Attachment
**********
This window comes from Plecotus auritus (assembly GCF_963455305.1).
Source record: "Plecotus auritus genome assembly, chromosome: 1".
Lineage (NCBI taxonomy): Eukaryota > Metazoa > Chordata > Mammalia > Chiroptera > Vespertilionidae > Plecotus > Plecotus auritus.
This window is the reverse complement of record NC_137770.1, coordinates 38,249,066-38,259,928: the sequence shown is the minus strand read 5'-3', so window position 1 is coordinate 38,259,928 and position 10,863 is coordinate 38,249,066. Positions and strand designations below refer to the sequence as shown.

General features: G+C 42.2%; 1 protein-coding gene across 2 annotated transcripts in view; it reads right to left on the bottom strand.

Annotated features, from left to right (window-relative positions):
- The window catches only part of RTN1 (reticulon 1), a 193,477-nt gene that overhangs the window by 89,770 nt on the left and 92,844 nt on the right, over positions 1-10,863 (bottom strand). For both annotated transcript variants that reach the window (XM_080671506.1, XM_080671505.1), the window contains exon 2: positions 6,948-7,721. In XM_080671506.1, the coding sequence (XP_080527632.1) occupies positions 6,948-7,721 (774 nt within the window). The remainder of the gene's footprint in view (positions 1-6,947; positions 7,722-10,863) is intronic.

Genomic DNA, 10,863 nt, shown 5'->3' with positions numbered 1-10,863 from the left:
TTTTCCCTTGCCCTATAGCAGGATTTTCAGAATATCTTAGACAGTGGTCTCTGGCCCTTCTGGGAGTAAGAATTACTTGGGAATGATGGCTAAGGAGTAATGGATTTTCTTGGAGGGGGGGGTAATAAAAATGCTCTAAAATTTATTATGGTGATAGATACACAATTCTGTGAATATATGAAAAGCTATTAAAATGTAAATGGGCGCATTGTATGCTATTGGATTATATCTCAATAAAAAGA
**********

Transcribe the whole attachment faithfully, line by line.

This window comes from Plecotus auritus (assembly GCF_963455305.1).
Source record: "Plecotus auritus genome assembly, chromosome: 1".
Lineage (NCBI taxonomy): Eukaryota > Metazoa > Chordata > Mammalia > Chiroptera > Vespertilionidae > Plecotus > Plecotus auritus.
This window is the reverse complement of record NC_137770.1, coordinates 38,249,066-38,259,928: the sequence shown is the minus strand read 5'-3', so window position 1 is coordinate 38,259,928 and position 10,863 is coordinate 38,249,066. Positions and strand designations below refer to the sequence as shown.

General features: G+C 42.2%; 1 protein-coding gene across 2 annotated transcripts in view; it reads right to left on the bottom strand.

Annotated features, from left to right (window-relative positions):
- The window catches only part of RTN1 (reticulon 1), a 193,477-nt gene that overhangs the window by 89,770 nt on the left and 92,844 nt on the right, over positions 1-10,863 (bottom strand). For both annotated transcript variants that reach the window (XM_080671506.1, XM_080671505.1), the window contains exon 2: positions 6,948-7,721. In XM_080671506.1, the coding sequence (XP_080527632.1) occupies positions 6,948-7,721 (774 nt within the window). The remainder of the gene's footprint in view (positions 1-6,947; positions 7,722-10,863) is intronic.

Genomic DNA, 10,863 nt, shown 5'->3' with positions numbered 1-10,863 from the left:
TTTTCCCTTGCCCTATAGCAGGATTTTCAGAATATCTTAGACAGTGGTCTCTGGCCCTTCTGGGAGTAAGAATTACTTGGGAATGATGGCTAAGGAGTAATGGATTTTCTTGGAGGGGGGGGTAATAAAAATGCTCTAAAATTTATTATGGTGATAGATACACAATTCTGTGAATATATGAAAAGCTATTAAAATGTAAATGGGCGCATTGTATGCTATTGGATTATATCTCAATAAAAAGA